Private higher education institutions that have mushroomed all over the country are making the situation worse. With so many education providers and competition, education is being turned into a commodity. It is big business these days.

The government should come out with strict regulations to control the fees structure in private higher learning institutions. This can help to bring down the financial burden of graduates. A standardised fee structure based on course modules and for fees in private institutions should be introduced and controlled by the government.

For example, the course fees for an engineering programme varies between RM40,000 and RM80,000 in private institutions. A National Higher Education Fund Corporation (PTPTN) loan is given to cover the fees and their own expenses as well.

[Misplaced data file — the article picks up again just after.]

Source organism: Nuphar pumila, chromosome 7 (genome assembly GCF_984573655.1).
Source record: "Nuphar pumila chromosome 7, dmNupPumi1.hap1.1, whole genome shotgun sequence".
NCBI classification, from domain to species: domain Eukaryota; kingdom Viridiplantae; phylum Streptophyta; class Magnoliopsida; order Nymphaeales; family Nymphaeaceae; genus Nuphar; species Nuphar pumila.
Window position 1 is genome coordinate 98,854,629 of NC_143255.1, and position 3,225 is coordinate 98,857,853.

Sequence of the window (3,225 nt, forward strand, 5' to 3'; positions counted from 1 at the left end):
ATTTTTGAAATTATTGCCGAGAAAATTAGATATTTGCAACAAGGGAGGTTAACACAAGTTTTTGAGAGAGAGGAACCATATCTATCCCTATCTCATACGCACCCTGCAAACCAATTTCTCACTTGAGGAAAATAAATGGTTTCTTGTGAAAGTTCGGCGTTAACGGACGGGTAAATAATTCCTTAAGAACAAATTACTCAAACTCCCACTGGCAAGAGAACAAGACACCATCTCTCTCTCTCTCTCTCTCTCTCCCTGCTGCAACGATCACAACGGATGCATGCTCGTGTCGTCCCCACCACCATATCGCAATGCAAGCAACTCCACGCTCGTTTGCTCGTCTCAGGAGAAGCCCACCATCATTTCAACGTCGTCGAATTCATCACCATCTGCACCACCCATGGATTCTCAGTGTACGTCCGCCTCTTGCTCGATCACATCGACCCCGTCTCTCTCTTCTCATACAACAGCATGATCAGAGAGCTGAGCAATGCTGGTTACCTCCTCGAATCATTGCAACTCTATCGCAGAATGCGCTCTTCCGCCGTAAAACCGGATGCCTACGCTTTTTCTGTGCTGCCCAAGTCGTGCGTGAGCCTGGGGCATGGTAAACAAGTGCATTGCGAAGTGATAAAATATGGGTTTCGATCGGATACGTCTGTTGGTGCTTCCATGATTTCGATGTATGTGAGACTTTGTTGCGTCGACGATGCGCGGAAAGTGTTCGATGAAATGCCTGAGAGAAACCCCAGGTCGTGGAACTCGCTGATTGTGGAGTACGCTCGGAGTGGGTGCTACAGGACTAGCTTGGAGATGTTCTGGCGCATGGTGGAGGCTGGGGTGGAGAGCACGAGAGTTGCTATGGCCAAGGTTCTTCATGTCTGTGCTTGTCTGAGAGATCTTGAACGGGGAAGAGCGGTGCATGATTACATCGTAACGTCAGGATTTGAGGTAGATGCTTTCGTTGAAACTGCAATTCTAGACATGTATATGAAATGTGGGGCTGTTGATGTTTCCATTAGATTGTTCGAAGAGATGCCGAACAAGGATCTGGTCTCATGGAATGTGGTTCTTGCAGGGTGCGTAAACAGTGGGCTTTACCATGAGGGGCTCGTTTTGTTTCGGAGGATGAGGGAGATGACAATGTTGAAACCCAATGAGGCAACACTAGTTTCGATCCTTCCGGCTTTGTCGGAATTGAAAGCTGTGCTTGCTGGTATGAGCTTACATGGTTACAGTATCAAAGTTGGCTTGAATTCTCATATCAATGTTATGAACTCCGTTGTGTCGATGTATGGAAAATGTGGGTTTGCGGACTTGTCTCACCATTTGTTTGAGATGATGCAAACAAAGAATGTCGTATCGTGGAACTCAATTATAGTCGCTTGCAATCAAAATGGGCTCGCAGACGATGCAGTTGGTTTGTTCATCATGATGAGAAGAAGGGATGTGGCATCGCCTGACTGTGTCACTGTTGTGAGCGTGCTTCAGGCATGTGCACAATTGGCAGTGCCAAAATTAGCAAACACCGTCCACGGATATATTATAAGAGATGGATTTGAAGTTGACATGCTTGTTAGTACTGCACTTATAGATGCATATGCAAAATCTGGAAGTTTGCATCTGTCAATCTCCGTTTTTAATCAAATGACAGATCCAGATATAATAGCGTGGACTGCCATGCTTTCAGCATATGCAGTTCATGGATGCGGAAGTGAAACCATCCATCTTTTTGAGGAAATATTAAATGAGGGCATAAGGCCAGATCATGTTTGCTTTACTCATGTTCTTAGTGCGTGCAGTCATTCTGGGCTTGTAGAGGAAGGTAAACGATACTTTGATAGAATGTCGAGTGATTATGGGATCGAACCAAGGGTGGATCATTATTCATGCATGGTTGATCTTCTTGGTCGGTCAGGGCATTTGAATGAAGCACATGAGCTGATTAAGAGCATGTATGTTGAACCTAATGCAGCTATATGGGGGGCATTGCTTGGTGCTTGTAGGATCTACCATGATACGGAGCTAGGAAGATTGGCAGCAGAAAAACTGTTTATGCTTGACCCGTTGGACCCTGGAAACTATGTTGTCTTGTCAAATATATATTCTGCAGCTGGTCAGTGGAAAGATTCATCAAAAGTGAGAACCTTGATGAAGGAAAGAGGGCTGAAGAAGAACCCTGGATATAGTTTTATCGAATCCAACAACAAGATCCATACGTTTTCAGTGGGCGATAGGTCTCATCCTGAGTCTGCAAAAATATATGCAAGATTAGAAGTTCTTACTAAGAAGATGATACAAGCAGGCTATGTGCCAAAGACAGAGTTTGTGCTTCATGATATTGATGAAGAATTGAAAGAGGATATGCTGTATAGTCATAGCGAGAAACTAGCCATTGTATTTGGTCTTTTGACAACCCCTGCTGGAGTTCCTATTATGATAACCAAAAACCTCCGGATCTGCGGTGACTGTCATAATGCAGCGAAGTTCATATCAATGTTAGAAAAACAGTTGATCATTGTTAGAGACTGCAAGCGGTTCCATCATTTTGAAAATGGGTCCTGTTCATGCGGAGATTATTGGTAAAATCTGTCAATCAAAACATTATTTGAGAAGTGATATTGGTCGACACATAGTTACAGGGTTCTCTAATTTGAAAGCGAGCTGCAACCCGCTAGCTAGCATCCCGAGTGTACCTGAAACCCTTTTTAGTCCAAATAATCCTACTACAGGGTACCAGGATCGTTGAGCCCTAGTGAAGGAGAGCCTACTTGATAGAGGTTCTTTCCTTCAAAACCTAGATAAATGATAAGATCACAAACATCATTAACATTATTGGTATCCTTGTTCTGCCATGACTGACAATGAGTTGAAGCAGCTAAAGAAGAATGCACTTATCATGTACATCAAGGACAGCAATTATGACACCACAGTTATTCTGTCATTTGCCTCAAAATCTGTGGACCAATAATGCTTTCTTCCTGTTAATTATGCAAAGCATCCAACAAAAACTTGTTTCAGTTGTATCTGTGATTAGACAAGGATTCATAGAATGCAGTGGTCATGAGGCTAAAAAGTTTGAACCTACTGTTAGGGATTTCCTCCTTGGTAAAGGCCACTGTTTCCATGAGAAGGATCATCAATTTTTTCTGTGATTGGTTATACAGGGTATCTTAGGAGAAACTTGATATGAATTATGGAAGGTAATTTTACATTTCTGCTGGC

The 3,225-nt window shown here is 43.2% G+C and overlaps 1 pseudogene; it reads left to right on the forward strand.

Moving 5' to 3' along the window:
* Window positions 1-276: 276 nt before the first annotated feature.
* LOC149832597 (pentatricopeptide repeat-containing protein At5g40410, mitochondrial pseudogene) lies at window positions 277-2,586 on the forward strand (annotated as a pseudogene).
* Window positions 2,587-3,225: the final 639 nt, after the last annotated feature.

Roughly, when the fee is RM40,000, a student is eligible to get a loan up to RM70,000. Fresh engineering graduates in the private sector earn only RM2,200 to RM2,500. How are they going to settle their education loan when they also need to get a vehicle for themselves and a home a few years after they graduate?

Kauselya Muniandy, Ipoh, Perak Source: New Straits Times Letters to the Editors 21 August 2012

Olympics: An event that united all people

GRAND, colourful, extravagant. That sums up the 2012 London Olympics. The Olympics saw the best of us.

The spectators were awesome. There was a close bond between the athletes and spectators. Everybody cheered for everyone, regardless of nationality. The spectators lived the Olympics through the athletes.

The feeling that "I was there" or "I witnessed it live on TV" is something to treasure for the rest of our lives.